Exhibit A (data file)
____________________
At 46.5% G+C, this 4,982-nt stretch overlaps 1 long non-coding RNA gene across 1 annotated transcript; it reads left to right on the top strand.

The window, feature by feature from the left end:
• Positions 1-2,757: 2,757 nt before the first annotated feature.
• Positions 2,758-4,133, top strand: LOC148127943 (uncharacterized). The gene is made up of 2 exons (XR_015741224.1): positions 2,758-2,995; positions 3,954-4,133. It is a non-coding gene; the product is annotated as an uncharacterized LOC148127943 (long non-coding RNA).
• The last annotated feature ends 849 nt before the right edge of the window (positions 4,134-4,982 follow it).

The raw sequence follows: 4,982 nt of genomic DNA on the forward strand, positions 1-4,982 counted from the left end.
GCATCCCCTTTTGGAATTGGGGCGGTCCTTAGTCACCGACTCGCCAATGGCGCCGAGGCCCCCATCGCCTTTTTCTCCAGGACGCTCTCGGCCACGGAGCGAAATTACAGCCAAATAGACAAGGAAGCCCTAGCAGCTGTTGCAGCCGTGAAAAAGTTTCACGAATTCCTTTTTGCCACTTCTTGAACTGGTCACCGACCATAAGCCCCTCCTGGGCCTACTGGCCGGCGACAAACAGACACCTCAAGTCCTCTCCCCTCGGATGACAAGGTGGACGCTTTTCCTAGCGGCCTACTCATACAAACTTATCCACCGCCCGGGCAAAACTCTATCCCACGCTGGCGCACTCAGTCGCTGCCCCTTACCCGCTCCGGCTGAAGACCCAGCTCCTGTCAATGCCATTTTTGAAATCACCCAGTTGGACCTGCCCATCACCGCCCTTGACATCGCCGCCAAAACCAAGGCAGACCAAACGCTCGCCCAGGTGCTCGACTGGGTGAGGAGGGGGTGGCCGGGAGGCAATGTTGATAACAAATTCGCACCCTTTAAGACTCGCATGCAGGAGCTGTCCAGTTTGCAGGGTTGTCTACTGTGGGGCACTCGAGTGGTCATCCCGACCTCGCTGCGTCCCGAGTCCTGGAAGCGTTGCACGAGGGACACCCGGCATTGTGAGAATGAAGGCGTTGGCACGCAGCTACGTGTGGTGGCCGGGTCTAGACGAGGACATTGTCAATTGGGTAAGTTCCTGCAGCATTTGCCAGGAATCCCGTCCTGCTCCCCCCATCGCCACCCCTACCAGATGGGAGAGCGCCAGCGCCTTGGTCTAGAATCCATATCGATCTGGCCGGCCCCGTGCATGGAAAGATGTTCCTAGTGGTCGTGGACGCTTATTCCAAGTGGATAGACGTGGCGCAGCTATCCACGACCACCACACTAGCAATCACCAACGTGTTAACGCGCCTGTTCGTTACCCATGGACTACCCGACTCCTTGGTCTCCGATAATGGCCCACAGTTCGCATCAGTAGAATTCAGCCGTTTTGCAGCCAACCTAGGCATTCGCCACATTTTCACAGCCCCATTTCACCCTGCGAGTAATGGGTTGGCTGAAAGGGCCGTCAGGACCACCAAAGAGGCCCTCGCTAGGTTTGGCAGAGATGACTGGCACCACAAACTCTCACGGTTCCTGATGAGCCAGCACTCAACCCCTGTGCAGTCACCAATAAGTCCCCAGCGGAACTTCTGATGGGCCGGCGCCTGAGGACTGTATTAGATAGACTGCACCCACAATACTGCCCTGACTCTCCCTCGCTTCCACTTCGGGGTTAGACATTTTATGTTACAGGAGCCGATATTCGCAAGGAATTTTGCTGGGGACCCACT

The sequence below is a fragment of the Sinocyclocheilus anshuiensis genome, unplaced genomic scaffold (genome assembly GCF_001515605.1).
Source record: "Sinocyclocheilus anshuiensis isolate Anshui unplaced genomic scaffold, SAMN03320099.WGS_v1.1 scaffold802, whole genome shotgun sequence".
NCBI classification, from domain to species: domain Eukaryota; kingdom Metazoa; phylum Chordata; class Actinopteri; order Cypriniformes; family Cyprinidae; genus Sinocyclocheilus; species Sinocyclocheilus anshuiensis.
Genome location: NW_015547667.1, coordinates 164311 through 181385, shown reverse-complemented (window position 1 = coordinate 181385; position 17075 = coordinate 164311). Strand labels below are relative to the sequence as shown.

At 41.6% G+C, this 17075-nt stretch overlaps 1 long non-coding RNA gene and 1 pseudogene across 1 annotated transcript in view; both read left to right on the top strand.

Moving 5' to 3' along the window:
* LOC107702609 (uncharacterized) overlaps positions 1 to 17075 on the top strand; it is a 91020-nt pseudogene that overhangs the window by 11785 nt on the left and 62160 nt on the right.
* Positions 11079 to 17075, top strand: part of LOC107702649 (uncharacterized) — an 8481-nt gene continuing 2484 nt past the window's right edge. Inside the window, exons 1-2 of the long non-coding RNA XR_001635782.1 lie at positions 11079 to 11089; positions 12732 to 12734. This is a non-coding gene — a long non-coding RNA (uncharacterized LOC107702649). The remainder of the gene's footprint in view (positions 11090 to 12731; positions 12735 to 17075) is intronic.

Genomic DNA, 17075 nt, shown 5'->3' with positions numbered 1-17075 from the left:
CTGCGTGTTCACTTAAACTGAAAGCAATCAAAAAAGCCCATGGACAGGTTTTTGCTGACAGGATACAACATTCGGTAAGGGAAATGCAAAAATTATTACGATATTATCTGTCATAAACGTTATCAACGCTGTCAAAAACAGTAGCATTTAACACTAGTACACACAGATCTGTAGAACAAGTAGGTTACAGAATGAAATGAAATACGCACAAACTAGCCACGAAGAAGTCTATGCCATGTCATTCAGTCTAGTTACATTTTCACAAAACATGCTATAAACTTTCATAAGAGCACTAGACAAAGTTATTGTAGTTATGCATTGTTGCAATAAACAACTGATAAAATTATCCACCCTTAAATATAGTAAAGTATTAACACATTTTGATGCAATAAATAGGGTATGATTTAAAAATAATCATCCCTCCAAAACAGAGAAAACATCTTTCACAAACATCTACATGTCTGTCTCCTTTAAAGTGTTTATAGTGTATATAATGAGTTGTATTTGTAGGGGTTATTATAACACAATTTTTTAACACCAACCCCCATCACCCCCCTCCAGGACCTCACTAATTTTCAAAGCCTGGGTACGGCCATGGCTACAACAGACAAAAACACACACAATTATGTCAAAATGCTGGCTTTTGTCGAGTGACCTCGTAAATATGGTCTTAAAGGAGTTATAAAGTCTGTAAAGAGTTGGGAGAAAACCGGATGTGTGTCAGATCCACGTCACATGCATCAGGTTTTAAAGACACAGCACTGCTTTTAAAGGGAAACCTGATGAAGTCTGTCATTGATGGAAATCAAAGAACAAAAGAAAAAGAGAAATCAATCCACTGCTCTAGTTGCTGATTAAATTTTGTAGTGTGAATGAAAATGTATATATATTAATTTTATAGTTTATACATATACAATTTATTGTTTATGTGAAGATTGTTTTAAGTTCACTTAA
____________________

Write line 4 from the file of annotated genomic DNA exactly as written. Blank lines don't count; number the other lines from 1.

• Positions 2,758-4,133, top strand: LOC148127943 (uncharacterized). The gene is made up of 2 exons (XR_015741224.1): positions 2,758-2,995; positions 3,954-4,133. It is a non-coding gene; the product is annotated as an uncharacterized LOC148127943 (long non-coding RNA).